Becca thought they had the answer as £60 adverse. This is not the answer that AAT have.

    I explained that greenlight shows you the correct answer (if you get the question wrong) and the way the answer is calculated.

    AATs explanation of the correct answer is... Standard cost of material is £11.75 (= £5,170 / 440 metres). Actual production of 1,900 units should use 380 metres of material (= 440 metres x 1,900 units / 2,200 units) but actually used 400 metres, an adverse variance of 20 metres. The total material usage variance is £235 adverse (= 20 labour hours x £11.75).

    We think there is a typo where is says 20 labour hours.

    Thank you for your explanation of the answer uknitty.

    Hope you hear back about your project soon so you can meet your March deadline. Out of interest, why do you need to know by March/what are you hoping to go on to do?


    JC
    ~ An investment in knowledge always pays the best interest ~
    Benjamin Franklin
  • uknittyuknitty Experienced Mentor Posts: 591Registered
    Long story short - I want to start the Professional Accounting Degree course at Manchester Met in September.

    To do that I need to have also finished CFAB - and the AAT/ACA top up paper can only be sat in June or Dec - so I have to make the June sitting to be in with a shot. You can't apply to sit that paper unless you have finished AAT and had the results back.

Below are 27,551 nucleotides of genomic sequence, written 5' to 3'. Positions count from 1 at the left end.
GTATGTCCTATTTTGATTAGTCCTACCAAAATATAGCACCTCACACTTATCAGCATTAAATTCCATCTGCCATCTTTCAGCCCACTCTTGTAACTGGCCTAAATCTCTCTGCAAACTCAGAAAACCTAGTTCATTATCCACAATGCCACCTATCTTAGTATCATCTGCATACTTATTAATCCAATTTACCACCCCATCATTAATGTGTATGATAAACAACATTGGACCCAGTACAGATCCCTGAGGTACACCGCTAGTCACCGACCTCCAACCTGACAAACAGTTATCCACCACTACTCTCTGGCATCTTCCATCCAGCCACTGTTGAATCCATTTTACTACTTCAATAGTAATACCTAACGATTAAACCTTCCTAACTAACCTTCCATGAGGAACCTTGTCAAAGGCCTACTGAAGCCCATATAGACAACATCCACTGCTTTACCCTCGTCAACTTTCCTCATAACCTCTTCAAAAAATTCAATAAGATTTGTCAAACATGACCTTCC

I also have to try and squeeze in the CFAB law paper between March and June. So- y'know, no pressure :D (and just for giggles I am sitting two IAB payroll exams in February as well)
  • Jo ClarkJo Clark Font Of All Knowledge Posts: 2,525Registered
    Wow!!! Good luck with all that.

    I studied payroll a couple of years back with IPP, now CIPP so if you have any questions drop me an email!
    ~ An investment in knowledge always pays the best interest ~
    Benjamin Franklin
  • SandyHoodSandyHood Font Of All Knowledge Posts: 2,034Registered, Moderator
    BeccaLouJ9 wrote: »
    Does anyone EVER use any of the variances in the actual real world!? I don't see myself using any of them and I don't know anyone who does.. what is the point! They are just rubbish! Fixed overhead capacity variance?! No!

    Well not now that I work full-time at Chichester College
    But before that Yes

    In fact I got a nice job in 1983 in Chicago (before many students were born!) on the back of the variance work I had done in London, and the fact that the firm couldn't find a suitable US accountant with the necessary skills.

    It is up to you how you approach this area.

    About 14 years ago, I attended a lecturers meeting at the BMA with the then chief assessor (a man called John Watts) for a fore runner of FNPF. I was shocked when he asked how many of us had worked in standard costing environments prior to working for colleges. Three of us put our hands up. He then told us that he'd never had that many before! There were 25-30 lecturers in the room.

    I still do little bits of work, and I still come across variances in business.

    BeccaLouJ9 this subject area had stood me well for years. My background gives me bags of examples. But you can come up with examples from your domestic life.

    If you make a cake for 8 people, how much should you input: eggs, flour, sugar, butter, your time etc etc?
    How much did you use?